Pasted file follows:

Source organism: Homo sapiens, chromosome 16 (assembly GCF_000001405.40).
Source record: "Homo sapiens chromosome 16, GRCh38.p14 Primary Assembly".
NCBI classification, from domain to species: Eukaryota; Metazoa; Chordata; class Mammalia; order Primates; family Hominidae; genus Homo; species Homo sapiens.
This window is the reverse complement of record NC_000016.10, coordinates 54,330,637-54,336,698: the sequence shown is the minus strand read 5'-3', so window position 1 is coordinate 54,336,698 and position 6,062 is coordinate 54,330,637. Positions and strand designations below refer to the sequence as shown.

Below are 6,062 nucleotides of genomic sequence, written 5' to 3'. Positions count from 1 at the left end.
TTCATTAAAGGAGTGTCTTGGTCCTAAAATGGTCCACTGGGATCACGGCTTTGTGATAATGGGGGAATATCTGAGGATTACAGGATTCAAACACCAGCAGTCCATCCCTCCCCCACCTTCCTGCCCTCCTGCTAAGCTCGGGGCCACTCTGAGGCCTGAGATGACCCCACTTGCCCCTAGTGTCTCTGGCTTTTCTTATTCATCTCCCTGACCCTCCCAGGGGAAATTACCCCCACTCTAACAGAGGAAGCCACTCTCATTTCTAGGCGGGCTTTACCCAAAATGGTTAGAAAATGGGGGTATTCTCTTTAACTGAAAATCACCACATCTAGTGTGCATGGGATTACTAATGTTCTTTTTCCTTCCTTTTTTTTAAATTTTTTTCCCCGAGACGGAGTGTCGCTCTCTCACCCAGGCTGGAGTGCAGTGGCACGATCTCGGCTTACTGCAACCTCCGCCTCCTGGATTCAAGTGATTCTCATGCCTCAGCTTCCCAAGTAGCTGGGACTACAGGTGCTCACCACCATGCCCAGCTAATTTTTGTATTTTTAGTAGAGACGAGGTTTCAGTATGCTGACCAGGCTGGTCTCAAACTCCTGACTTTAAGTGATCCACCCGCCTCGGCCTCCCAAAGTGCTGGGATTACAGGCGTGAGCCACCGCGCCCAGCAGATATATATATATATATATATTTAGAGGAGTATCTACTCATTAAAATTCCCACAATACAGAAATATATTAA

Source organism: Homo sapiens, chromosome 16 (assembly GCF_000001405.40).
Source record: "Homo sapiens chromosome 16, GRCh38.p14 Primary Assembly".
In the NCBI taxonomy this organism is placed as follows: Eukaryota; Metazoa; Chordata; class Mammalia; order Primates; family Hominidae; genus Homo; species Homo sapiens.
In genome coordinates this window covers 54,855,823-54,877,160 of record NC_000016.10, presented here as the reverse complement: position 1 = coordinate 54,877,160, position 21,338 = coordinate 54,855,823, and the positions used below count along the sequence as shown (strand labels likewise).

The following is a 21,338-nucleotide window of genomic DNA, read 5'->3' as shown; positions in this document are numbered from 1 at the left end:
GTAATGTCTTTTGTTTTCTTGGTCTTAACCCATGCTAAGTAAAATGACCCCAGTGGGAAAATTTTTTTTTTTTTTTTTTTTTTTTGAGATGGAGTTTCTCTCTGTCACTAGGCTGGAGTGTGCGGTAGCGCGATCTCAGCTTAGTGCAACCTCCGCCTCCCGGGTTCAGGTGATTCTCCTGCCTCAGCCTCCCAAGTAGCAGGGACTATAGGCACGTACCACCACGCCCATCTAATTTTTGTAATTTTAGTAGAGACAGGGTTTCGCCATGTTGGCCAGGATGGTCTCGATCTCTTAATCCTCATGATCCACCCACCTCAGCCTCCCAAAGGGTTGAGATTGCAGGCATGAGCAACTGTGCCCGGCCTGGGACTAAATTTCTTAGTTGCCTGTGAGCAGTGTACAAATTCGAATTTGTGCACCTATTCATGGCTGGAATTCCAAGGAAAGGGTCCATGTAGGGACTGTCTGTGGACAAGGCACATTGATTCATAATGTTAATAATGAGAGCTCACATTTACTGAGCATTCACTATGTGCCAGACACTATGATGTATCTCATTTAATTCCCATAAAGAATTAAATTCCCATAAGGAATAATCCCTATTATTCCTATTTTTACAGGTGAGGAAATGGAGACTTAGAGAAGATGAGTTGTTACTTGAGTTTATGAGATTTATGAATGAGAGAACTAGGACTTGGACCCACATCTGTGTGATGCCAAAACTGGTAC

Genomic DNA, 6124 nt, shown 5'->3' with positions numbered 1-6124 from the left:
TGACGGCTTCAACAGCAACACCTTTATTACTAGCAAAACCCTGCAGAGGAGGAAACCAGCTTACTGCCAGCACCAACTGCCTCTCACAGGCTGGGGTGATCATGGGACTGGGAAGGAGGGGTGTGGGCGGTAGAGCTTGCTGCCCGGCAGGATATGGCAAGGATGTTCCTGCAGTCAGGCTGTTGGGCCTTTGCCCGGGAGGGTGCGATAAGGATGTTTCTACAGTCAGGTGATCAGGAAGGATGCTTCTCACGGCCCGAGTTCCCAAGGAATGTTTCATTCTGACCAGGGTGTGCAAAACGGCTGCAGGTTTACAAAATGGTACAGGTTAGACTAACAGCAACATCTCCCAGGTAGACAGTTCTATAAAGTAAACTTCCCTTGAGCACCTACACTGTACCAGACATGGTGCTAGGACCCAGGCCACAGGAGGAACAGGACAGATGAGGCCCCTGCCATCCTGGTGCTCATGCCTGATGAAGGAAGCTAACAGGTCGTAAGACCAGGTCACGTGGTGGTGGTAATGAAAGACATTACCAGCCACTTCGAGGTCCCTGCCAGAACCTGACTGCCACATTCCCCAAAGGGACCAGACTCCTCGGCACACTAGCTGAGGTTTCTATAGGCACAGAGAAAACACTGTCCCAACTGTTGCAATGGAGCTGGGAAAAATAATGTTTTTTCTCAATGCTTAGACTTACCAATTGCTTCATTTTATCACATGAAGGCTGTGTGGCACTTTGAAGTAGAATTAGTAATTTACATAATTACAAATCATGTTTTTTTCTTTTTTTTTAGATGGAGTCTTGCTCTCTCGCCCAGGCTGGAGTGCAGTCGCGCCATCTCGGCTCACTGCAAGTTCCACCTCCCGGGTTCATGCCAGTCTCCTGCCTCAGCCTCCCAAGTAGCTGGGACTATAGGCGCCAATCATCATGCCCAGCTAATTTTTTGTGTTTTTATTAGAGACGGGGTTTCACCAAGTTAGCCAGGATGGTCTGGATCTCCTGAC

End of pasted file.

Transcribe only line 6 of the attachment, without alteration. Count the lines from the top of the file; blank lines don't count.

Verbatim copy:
TTCATTAAAGGAGTGTCTTGGTCCTAAAATGGTCCACTGGGATCACGGCTTTGTGATAATGGGGGAATATCTGAGGATTACAGGATTCAAACACCAGCAGTCCATCCCTCCCCCACCTTCCTGCCCTCCTGCTAAGCTCGGGGCCACTCTGAGGCCTGAGATGACCCCACTTGCCCCTAGTGTCTCTGGCTTTTCTTATTCATCTCCCTGACCCTCCCAGGGGAAATTACCCCCACTCTAACAGAGGAAGCCACTCTCATTTCTAGGCGGGCTTTACCCAAAATGGTTAGAAAATGGGGGTATTCTCTTTAACTGAAAATCACCACATCTAGTGTGCATGGGATTACTAATGTTCTTTTTCCTTCCTTTTTTTTAAATTTTTTTCCCCGAGACGGAGTGTCGCTCTCTCACCCAGGCTGGAGTGCAGTGGCACGATCTCGGCTTACTGCAACCTCCGCCTCCTGGATTCAAGTGATTCTCATGCCTCAGCTTCCCAAGTAGCTGGGACTACAGGTGCTCACCACCATGCCCAGCTAATTTTTGTATTTTTAGTAGAGACGAGGTTTCAGTATGCTGACCAGGCTGGTCTCAAACTCCTGACTTTAAGTGATCCACCCGCCTCGGCCTCCCAAAGTGCTGGGATTACAGGCGTGAGCCACCGCGCCCAGCAGATATATATATATATATATATTTAGAGGAGTATCTACTCATTAAAATTCCCACAATACAGAAATATATTAA